Steve Donoghue wrote what I thought was the best tribute to Vidal; it was graceful, heartfelt, lyrical. And absolutely the most gorgeous photo of the young Vidal I’ve ever seen. Though I will take him to task on Gore’s “abandoning his country”; Vidal always maintained US residence and lived in the US for the last decade or so. And America was a huge theme of his life and much of his work.
The NY Times had a mostly factually accurate obit but marred with lots of snarky asides and uncalled-for digs. The funniest part of the Times obit was this marvelous correction:
Correction: August 1, 2012. An earlier version misstated the term Mr. Vidal called William F. Buckley in a debate. It was crypto-Nazi, not crypto-fascist.
I am so glad we got that cleared up.
The line in Steve’s tribute that resonated with me was his line that, with Vidal’s passing, “The 20th Century is over.” To think of a time when a man of letters could live by his pen and be a public intellectual — it boggles my mind. Vidal, Mailer, Vonnegut are the first names that leap to mind, and they evoke a time and place that seem almost as distant and quaint as Dickens’ London.
I have to agree with most of the chattering classes that Vidal’s essays are what I would come back to, again and again. To read them is to have Vidal whispering in my ear — the voice and cadence and rhythm of his prose is part of what makes them so seductive to me.
I always preferred his literary essays and reminiscences over his political essays. I respect that it was part of Vidal’s personality and commitment to his country and what he felt were his responsibilities to be involved in the cut and thrust of current politics, and he had to settle for a Cassandra role rather than that of a lawmaker and politician (a role he probably would have preferred — what a soapbox!). But I think his political writing will age more quickly than his literary ones, and we will have to see whether his political assessments will hold up over the next 20 years. I think they won’t. I think he landed several heavy punches on the influence of money and television on politics, and his skeptical and hectoring voice will be missed from the daily debate, but I have real doubts about his conspiracy theories and his isolationism.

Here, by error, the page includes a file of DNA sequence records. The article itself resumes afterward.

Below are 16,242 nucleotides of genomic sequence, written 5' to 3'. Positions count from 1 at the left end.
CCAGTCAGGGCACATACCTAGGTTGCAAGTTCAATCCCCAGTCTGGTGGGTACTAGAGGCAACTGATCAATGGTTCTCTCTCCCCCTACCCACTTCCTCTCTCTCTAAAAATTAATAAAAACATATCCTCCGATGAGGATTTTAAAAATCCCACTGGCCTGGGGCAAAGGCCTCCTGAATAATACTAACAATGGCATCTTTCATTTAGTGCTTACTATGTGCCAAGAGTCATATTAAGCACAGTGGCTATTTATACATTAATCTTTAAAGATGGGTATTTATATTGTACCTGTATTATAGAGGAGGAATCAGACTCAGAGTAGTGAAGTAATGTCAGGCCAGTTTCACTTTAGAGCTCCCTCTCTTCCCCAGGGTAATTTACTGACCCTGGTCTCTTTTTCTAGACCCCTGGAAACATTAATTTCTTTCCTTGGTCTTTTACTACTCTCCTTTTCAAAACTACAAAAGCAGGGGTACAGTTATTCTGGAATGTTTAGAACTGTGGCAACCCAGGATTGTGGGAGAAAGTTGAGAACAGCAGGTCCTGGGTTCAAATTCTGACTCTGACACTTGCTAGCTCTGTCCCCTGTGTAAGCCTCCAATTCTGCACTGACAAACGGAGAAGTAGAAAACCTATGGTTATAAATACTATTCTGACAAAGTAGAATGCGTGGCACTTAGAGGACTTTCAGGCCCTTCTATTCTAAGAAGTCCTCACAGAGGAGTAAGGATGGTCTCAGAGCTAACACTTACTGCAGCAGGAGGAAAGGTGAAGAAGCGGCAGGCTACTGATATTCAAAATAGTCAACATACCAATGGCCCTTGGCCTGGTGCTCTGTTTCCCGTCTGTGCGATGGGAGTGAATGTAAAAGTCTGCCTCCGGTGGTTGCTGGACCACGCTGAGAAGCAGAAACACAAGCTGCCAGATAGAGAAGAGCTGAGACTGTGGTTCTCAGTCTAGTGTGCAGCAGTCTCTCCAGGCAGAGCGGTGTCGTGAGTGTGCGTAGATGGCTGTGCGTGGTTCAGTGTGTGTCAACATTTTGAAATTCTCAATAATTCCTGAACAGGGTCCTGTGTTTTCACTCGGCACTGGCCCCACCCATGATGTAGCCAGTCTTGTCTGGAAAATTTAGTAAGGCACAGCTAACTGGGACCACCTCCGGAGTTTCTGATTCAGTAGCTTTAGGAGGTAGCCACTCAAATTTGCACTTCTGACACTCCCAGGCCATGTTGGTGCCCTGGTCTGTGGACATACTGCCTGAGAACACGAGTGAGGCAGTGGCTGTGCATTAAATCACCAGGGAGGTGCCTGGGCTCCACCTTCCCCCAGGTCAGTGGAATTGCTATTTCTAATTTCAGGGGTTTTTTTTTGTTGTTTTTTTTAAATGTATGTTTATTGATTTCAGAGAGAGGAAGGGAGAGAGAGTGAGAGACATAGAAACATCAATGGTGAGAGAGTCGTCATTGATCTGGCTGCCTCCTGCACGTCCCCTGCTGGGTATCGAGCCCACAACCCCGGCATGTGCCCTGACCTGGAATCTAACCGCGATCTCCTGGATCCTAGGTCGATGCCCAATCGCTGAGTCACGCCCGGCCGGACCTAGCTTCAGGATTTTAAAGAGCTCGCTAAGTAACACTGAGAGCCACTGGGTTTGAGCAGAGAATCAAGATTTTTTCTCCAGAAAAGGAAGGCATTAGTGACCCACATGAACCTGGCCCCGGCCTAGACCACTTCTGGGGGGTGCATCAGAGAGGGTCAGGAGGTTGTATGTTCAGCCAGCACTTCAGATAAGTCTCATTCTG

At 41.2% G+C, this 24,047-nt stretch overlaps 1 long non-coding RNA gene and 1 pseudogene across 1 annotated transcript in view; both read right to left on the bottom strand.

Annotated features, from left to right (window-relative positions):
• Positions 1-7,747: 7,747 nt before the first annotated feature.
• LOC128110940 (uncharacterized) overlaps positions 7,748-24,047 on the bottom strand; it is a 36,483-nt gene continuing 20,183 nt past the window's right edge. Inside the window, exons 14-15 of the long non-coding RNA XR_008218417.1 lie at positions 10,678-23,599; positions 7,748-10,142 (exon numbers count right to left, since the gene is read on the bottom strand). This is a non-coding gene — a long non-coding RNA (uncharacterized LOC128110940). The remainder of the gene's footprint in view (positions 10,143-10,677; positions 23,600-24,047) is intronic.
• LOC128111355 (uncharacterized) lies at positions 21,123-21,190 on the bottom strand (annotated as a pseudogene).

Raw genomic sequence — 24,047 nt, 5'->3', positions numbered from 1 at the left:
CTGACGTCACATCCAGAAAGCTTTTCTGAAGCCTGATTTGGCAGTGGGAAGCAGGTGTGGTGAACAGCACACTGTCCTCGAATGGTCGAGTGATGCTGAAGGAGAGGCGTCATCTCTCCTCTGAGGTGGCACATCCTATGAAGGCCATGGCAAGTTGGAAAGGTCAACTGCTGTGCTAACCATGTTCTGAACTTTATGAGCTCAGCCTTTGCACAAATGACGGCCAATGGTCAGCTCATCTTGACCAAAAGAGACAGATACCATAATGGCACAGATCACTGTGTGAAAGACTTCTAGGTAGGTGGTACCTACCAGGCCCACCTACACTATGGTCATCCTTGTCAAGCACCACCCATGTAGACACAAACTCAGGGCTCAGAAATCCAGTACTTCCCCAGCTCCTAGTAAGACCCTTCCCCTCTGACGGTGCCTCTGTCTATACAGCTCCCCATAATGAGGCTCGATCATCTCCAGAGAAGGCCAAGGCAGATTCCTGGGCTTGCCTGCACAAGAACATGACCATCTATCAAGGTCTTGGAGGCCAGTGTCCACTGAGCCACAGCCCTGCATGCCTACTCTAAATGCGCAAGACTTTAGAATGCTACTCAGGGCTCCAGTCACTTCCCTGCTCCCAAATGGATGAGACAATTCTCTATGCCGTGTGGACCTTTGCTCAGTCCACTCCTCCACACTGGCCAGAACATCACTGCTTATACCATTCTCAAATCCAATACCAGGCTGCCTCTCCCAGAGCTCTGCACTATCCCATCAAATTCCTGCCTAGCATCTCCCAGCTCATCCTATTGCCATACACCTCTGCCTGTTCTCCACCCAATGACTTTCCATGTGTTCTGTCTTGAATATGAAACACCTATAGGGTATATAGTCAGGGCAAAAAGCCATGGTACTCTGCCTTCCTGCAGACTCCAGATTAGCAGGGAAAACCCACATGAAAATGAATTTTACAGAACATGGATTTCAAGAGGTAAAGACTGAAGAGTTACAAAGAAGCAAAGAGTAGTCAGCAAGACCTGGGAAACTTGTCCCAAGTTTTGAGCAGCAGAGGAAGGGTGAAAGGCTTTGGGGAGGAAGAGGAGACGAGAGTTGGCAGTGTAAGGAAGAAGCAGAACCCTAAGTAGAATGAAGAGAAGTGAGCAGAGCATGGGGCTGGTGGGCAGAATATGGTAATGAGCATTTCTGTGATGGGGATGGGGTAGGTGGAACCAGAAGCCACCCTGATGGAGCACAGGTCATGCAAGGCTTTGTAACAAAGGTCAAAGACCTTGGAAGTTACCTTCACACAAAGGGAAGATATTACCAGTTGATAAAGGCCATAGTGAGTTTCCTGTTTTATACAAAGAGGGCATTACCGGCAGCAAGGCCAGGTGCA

Of the novels, I read the American Chronicles series in order and while entertaining I won’t go back to them. Two Sisters is probably the novel I remember the most and the one I’m most inclined to want to keep for re-reading; an odd melange of script, fiction, and memoir, playing on themes he toyed with throughout his fiction. Julian was also very good and I have Creation waiting on the shelf. I’ve never been interested in the “inventions” — Duluth, Myra Breckinridge – but I should give them a try.
One of his observations I come back to often was his idea of what was at the center of the culture. In pre-literate times, it was poetry. Then prose and novels were at the center, and pushed poetry to the margins. Then radio and movies were at the center, pushing novels away, and poetry further away. Then television. All the while, poetry and the novel were pushed further away from what might be called the mainstream. I wonder now if there are multiple centers or if there is no center — the center cannot hold.
Of all the forms he worked in, I would suggest that the interview offers the most visceral thrill of undiluted Vidal. Like Harlan Ellison and Stephen Fry, Vidal seemed most at home in a chair with a camera pointed at his face. Being prodded by random questions elicited that voice and those opinions that people like me love going back to again and again.
Arts and Letters Daily has a good roundup of obits and articles on Vidal. Search on Vidal’s name to find the entry.